Disability not inability

Sometimes we can be too quick to jump on what people can’t do, as opposed to what they can.  How should you act if someone has or develops a disability at work?


Disability or Fraud?

Meseret Kumulchew was a supervisor at Starbucks. As part of her job she took and recorded fridge and water temperatures. This was done at specific times of the day.  Keeping accurate fridge and water temperatures was important to good food hygiene.

Meseret had a disability.  She was dyslexic.  A fact that Starbucks were said to be aware of.  Meseret was found to have made inaccurate records.  As a result, she was was given lesser duties.  She was also said to have been accused of fraud.  An Employment Tribunal found she had been discriminated against because of her disability.


What is a disability?

In employment law terms, a disability is:

“A physical or mental impairment that has a substantial and long-term, adverse effect on that person’s ability to carry out normal day to day activities”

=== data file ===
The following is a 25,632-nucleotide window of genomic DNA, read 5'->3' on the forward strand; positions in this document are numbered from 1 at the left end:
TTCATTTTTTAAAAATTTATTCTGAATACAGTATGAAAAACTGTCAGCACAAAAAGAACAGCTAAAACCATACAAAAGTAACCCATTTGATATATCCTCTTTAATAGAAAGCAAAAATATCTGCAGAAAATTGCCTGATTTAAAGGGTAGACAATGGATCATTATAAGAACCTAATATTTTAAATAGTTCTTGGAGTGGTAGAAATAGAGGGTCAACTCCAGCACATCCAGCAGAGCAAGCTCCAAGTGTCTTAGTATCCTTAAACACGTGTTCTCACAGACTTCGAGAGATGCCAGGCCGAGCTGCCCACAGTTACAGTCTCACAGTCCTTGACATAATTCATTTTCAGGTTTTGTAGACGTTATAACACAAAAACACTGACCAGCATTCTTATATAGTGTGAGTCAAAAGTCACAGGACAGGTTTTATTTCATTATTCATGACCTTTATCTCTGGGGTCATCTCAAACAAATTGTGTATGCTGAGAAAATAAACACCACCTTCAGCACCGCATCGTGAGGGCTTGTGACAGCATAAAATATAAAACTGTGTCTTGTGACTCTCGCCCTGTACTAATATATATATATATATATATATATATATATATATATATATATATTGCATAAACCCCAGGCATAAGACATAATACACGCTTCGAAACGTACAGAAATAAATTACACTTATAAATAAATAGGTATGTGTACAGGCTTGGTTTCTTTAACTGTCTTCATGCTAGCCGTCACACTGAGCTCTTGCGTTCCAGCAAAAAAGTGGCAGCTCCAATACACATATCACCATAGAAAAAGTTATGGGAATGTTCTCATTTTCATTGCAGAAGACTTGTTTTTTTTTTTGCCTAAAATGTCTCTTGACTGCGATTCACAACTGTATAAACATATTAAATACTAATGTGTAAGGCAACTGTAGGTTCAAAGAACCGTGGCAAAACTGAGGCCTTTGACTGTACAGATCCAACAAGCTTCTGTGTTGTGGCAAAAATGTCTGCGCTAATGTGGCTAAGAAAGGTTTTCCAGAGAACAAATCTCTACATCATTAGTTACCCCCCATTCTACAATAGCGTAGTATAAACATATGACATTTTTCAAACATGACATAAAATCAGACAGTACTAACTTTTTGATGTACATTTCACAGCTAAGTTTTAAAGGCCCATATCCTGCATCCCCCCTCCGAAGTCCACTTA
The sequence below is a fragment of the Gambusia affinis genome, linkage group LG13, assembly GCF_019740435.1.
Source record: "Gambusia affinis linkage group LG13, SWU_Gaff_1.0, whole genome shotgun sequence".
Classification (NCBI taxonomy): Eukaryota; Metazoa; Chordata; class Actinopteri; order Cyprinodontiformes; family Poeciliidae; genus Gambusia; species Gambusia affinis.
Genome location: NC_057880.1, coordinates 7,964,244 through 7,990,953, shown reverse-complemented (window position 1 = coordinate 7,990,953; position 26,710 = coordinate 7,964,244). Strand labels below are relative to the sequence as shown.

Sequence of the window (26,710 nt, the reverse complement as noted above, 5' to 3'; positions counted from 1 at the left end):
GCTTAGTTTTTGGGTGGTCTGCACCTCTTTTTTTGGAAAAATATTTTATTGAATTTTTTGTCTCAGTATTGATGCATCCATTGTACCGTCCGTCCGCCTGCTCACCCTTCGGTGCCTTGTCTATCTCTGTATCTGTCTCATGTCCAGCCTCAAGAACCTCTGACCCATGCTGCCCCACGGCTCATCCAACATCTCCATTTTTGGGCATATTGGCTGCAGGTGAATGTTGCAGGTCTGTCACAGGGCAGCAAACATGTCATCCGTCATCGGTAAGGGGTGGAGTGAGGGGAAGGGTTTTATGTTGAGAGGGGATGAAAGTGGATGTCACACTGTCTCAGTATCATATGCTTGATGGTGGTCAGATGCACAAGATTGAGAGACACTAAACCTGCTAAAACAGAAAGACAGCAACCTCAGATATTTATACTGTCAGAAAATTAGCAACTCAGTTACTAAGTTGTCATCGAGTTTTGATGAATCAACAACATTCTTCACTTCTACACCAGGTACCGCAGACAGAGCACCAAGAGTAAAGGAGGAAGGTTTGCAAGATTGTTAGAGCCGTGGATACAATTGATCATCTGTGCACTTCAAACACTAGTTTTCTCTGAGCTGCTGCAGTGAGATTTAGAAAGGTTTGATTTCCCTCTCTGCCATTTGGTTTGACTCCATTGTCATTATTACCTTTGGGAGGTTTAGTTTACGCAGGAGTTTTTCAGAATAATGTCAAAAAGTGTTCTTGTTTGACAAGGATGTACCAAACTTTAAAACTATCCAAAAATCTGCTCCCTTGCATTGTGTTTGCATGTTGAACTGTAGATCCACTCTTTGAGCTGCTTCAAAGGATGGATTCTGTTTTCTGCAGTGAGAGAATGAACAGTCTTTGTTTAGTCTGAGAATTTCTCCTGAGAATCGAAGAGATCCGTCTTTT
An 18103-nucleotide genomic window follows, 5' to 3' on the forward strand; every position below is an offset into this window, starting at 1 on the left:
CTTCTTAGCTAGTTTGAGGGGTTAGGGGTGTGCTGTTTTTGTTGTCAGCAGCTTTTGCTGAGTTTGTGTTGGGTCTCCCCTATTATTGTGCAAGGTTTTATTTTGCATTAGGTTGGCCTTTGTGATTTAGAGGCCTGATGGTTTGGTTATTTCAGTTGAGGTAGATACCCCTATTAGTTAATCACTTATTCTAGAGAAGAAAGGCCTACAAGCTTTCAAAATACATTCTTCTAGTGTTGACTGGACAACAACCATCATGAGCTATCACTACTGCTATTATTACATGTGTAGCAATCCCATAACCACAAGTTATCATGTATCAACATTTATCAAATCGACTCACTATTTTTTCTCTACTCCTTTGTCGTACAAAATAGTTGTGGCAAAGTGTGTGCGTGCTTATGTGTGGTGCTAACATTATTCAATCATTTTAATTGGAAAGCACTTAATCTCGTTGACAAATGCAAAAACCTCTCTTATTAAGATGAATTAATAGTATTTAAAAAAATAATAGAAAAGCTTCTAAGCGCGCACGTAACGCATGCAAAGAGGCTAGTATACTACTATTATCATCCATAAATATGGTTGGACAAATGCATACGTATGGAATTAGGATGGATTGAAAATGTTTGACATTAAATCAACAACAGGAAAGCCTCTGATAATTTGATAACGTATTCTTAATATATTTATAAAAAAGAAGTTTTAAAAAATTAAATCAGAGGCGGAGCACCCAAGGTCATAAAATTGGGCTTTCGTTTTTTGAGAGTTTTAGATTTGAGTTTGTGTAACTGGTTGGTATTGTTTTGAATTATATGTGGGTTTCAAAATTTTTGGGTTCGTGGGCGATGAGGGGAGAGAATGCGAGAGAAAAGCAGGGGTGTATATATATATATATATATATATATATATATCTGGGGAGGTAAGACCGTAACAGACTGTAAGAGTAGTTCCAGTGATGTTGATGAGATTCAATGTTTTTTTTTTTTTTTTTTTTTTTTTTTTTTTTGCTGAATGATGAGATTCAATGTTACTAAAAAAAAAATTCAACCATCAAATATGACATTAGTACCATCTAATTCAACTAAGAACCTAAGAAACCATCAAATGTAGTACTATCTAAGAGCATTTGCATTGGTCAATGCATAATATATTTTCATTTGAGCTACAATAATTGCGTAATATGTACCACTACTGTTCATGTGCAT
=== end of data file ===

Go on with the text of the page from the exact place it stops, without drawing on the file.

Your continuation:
In plain English, it is something that:

  • Affects them physically or mentally.
  • Is not trivial or minor.
  • Has or is expected to last for 12 months.
  • Cancer, MS, HIV and AIDS are considered to be a disability as soon as they are diagnosed.

It does not matter how an employee becomes disabled.  Ask yourself, do they meet the tests above?


How to manage a disability at work

Just because your employee has a disability, it does not necessarily mean they cannot do their job.  Meseret was reported to be good with customers and staff alike.

If your employee has a disability, you need to consider making “reasonable adjustments”.  I emphasise the word “reasonable”.  Reasonable adjustments could be anything from additional equipment to helping them avoid rush hour.  For instance, could someone else have taken the readings for Starbucks?

Your employee will know what will help them most.  Speak to them about what reasonable adjustments they need.  Help is out there for you too.  Search on lines for specialist charities who offer advice.  Speak to your local Job Centre Plus.  There is also the Government’s Fit For Work Scheme who may have practical ideas.

Don’t lose a great employee for the sake of a few small changes.





Categories Discrimination, Staff Performance, Uncategorized